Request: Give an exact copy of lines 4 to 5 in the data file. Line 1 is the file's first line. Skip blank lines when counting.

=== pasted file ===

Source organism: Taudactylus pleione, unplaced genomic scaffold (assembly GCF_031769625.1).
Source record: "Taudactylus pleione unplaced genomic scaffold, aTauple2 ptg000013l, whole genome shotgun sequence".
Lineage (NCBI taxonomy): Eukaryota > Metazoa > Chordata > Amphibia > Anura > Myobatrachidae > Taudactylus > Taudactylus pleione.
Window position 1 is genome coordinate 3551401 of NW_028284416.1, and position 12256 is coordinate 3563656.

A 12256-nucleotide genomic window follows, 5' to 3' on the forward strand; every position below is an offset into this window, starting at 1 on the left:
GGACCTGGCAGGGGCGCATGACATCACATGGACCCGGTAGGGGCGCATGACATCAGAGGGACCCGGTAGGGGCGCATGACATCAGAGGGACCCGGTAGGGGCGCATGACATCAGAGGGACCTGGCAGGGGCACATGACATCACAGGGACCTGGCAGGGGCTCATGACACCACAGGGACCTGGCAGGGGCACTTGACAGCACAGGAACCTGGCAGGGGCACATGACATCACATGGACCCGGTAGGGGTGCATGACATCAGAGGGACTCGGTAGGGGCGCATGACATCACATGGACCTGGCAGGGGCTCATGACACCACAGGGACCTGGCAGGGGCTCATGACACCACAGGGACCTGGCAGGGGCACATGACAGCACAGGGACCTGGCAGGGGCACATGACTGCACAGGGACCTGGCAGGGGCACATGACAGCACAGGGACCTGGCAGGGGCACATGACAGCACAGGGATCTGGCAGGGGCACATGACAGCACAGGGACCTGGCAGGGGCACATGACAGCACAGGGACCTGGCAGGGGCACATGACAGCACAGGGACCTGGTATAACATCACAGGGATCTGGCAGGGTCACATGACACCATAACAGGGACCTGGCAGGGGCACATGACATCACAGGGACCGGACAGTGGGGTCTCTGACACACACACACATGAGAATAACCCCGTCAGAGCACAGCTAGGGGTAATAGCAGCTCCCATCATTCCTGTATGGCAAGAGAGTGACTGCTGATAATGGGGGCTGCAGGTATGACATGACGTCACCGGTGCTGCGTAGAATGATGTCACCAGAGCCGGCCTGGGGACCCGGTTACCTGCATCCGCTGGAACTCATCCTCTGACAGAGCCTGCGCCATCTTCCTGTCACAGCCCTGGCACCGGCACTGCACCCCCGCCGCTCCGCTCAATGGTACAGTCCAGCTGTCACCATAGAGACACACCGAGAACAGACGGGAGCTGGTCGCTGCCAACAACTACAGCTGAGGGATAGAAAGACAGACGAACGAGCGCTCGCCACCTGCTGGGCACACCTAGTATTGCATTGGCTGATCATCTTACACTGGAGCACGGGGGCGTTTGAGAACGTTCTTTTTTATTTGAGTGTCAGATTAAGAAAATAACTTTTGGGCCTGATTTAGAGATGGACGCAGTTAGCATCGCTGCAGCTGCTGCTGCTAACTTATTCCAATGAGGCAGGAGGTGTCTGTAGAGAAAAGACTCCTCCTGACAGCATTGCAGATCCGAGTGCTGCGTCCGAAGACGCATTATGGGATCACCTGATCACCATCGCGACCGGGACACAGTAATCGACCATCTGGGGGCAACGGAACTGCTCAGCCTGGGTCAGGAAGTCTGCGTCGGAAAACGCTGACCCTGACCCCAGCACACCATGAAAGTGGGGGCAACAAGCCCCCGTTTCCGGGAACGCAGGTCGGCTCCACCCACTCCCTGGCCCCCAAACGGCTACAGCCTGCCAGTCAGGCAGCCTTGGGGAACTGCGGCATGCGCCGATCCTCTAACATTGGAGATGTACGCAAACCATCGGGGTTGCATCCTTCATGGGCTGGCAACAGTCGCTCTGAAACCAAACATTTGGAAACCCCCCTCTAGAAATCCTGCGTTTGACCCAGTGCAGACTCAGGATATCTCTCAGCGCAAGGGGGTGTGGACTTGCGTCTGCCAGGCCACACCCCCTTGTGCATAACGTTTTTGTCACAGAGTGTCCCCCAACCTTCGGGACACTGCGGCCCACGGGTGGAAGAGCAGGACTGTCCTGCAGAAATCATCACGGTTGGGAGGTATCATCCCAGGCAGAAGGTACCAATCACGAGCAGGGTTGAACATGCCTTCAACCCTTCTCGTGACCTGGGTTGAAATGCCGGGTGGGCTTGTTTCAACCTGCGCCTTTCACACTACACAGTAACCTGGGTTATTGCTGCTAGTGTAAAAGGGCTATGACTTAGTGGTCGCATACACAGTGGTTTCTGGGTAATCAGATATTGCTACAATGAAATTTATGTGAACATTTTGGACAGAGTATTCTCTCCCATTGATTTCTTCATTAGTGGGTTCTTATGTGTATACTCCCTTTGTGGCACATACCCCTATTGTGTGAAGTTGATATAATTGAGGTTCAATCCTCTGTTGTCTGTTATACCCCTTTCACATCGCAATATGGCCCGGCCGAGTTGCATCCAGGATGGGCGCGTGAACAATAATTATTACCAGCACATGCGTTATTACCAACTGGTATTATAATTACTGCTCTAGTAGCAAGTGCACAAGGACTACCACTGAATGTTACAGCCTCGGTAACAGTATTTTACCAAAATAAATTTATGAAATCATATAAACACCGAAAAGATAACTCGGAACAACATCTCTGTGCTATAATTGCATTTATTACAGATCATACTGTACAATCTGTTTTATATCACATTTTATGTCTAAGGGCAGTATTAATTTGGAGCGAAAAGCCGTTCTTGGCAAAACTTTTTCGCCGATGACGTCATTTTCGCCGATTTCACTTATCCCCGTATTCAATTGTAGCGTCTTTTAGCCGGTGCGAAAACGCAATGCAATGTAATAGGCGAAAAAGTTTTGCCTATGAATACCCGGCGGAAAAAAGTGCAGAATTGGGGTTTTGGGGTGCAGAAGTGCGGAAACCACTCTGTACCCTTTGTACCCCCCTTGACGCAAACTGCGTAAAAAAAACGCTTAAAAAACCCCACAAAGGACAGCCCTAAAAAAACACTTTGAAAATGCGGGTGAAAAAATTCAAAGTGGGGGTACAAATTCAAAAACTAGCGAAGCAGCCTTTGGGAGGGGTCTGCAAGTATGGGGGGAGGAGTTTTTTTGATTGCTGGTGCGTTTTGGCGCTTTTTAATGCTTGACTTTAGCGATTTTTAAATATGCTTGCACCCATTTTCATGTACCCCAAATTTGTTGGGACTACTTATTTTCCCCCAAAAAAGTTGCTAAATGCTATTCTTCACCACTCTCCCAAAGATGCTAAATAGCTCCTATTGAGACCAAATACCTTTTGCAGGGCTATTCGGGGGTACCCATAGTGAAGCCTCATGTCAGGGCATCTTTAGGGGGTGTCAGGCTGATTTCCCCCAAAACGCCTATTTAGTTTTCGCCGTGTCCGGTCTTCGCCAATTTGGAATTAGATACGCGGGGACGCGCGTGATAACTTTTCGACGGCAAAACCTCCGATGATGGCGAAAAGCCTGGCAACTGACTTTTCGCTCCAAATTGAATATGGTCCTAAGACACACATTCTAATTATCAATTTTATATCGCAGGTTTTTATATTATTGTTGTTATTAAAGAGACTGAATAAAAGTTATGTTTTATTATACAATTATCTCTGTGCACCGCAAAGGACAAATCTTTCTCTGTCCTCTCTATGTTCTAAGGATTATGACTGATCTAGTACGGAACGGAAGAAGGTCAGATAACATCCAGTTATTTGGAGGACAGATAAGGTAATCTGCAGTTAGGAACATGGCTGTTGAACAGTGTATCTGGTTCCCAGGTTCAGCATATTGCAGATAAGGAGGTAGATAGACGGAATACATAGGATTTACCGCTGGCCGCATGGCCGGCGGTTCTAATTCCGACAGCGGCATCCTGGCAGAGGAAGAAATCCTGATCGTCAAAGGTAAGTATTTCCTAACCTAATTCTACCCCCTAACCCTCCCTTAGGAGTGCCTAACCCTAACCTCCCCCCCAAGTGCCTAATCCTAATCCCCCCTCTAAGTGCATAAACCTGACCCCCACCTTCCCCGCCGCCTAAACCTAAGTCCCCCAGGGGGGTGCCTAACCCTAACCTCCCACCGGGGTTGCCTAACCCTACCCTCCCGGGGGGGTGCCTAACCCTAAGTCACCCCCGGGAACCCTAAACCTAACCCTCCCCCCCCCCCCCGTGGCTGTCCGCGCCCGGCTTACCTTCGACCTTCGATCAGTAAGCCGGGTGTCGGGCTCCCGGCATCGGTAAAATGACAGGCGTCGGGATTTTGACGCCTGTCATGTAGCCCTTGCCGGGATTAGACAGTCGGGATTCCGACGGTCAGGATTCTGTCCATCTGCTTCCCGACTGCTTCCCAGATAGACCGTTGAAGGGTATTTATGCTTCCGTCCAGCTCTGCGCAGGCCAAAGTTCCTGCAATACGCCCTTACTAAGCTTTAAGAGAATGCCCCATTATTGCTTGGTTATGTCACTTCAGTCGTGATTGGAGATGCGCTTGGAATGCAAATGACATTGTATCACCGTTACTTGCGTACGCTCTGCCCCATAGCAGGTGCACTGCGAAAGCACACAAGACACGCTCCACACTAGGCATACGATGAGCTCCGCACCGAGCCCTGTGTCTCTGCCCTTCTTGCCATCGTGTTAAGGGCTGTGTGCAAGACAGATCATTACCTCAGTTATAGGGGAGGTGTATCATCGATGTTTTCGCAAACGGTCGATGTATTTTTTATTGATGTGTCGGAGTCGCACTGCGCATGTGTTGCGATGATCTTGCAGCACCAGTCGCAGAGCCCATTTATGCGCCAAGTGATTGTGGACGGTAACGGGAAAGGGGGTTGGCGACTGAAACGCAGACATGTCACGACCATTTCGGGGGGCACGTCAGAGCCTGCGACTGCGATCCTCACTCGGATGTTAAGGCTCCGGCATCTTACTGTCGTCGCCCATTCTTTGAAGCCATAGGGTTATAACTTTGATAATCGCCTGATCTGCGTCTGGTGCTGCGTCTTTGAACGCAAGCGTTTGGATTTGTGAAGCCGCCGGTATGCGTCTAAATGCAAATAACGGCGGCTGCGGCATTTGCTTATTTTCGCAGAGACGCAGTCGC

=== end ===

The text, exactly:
Window position 1 is genome coordinate 3551401 of NW_028284416.1, and position 12256 is coordinate 3563656.

A 12256-nucleotide genomic window follows, 5' to 3' on the forward strand; every position below is an offset into this window, starting at 1 on the left: